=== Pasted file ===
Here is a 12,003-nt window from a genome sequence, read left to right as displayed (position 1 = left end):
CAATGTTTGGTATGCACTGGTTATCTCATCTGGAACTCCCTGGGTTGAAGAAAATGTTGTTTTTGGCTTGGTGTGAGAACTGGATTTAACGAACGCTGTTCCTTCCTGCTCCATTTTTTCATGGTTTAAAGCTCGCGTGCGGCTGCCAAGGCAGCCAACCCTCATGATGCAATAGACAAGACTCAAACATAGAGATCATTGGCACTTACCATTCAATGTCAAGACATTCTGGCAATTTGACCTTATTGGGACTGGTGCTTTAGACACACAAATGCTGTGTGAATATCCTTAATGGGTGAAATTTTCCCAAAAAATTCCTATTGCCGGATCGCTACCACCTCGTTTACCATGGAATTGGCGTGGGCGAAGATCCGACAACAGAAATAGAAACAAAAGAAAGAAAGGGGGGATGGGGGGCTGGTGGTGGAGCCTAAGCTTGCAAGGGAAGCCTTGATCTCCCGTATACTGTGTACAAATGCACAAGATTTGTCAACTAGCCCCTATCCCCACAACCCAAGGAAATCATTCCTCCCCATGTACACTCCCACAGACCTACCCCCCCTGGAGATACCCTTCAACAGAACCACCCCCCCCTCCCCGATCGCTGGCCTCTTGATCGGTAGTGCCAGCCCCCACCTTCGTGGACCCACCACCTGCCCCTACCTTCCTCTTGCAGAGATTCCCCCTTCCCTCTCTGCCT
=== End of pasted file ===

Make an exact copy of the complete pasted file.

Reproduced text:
Here is a 12,003-nt window from a genome sequence, read left to right as displayed (position 1 = left end):
CAATGTTTGGTATGCACTGGTTATCTCATCTGGAACTCCCTGGGTTGAAGAAAATGTTGTTTTTGGCTTGGTGTGAGAACTGGATTTAACGAACGCTGTTCCTTCCTGCTCCATTTTTTCATGGTTTAAAGCTCGCGTGCGGCTGCCAAGGCAGCCAACCCTCATGATGCAATAGACAAGACTCAAACATAGAGATCATTGGCACTTACCATTCAATGTCAAGACATTCTGGCAATTTGACCTTATTGGGACTGGTGCTTTAGACACACAAATGCTGTGTGAATATCCTTAATGGGTGAAATTTTCCCAAAAAATTCCTATTGCCGGATCGCTACCACCTCGTTTACCATGGAATTGGCGTGGGCGAAGATCCGACAACAGAAATAGAAACAAAAGAAAGAAAGGGGGGATGGGGGGCTGGTGGTGGAGCCTAAGCTTGCAAGGGAAGCCTTGATCTCCCGTATACTGTGTACAAATGCACAAGATTTGTCAACTAGCCCCTATCCCCACAACCCAAGGAAATCATTCCTCCCCATGTACACTCCCACAGACCTACCCCCCCTGGAGATACCCTTCAACAGAACCACCCCCCCCTCCCCGATCGCTGGCCTCTTGATCGGTAGTGCCAGCCCCCACCTTCGTGGACCCACCACCTGCCCCTACCTTCCTCTTGCAGAGATTCCCCCTTCCCTCTCTGCCT